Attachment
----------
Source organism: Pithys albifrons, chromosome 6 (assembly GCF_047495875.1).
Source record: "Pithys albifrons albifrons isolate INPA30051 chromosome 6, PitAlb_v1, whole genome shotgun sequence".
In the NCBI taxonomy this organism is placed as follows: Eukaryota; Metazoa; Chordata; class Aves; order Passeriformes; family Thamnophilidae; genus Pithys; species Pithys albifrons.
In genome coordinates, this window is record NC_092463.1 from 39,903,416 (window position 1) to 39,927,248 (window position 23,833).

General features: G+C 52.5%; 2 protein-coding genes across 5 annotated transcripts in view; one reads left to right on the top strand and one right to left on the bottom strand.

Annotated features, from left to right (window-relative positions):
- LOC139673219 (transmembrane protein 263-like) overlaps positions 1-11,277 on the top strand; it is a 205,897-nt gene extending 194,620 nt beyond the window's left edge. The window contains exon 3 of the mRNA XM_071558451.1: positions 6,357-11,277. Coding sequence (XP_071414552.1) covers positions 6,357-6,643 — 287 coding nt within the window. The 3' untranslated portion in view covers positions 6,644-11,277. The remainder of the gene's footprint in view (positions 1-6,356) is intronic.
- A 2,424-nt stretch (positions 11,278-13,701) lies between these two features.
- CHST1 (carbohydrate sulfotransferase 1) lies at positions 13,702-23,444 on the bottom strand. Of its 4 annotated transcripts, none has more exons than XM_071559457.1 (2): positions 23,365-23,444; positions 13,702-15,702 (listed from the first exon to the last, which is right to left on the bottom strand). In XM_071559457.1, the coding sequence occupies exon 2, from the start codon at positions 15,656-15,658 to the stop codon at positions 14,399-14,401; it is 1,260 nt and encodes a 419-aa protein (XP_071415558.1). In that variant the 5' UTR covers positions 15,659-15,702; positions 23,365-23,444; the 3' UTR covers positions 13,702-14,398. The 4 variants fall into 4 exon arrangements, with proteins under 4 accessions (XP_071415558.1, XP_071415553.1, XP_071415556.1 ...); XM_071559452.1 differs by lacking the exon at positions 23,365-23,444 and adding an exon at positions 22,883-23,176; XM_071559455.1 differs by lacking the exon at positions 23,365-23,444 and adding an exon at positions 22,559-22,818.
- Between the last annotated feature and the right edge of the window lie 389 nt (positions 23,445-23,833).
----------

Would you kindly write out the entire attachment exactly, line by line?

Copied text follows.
Source organism: Pithys albifrons, chromosome 6 (assembly GCF_047495875.1).
Source record: "Pithys albifrons albifrons isolate INPA30051 chromosome 6, PitAlb_v1, whole genome shotgun sequence".
In the NCBI taxonomy this organism is placed as follows: Eukaryota; Metazoa; Chordata; class Aves; order Passeriformes; family Thamnophilidae; genus Pithys; species Pithys albifrons.
In genome coordinates, this window is record NC_092463.1 from 39,903,416 (window position 1) to 39,927,248 (window position 23,833).

General features: G+C 52.5%; 2 protein-coding genes across 5 annotated transcripts in view; one reads left to right on the top strand and one right to left on the bottom strand.

Annotated features, from left to right (window-relative positions):
- LOC139673219 (transmembrane protein 263-like) overlaps positions 1-11,277 on the top strand; it is a 205,897-nt gene extending 194,620 nt beyond the window's left edge. The window contains exon 3 of the mRNA XM_071558451.1: positions 6,357-11,277. Coding sequence (XP_071414552.1) covers positions 6,357-6,643 — 287 coding nt within the window. The 3' untranslated portion in view covers positions 6,644-11,277. The remainder of the gene's footprint in view (positions 1-6,356) is intronic.
- A 2,424-nt stretch (positions 11,278-13,701) lies between these two features.
- CHST1 (carbohydrate sulfotransferase 1) lies at positions 13,702-23,444 on the bottom strand. Of its 4 annotated transcripts, none has more exons than XM_071559457.1 (2): positions 23,365-23,444; positions 13,702-15,702 (listed from the first exon to the last, which is right to left on the bottom strand). In XM_071559457.1, the coding sequence occupies exon 2, from the start codon at positions 15,656-15,658 to the stop codon at positions 14,399-14,401; it is 1,260 nt and encodes a 419-aa protein (XP_071415558.1). In that variant the 5' UTR covers positions 15,659-15,702; positions 23,365-23,444; the 3' UTR covers positions 13,702-14,398. The 4 variants fall into 4 exon arrangements, with proteins under 4 accessions (XP_071415558.1, XP_071415553.1, XP_071415556.1 ...); XM_071559452.1 differs by lacking the exon at positions 23,365-23,444 and adding an exon at positions 22,883-23,176; XM_071559455.1 differs by lacking the exon at positions 23,365-23,444 and adding an exon at positions 22,559-22,818.
- Between the last annotated feature and the right edge of the window lie 389 nt (positions 23,445-23,833).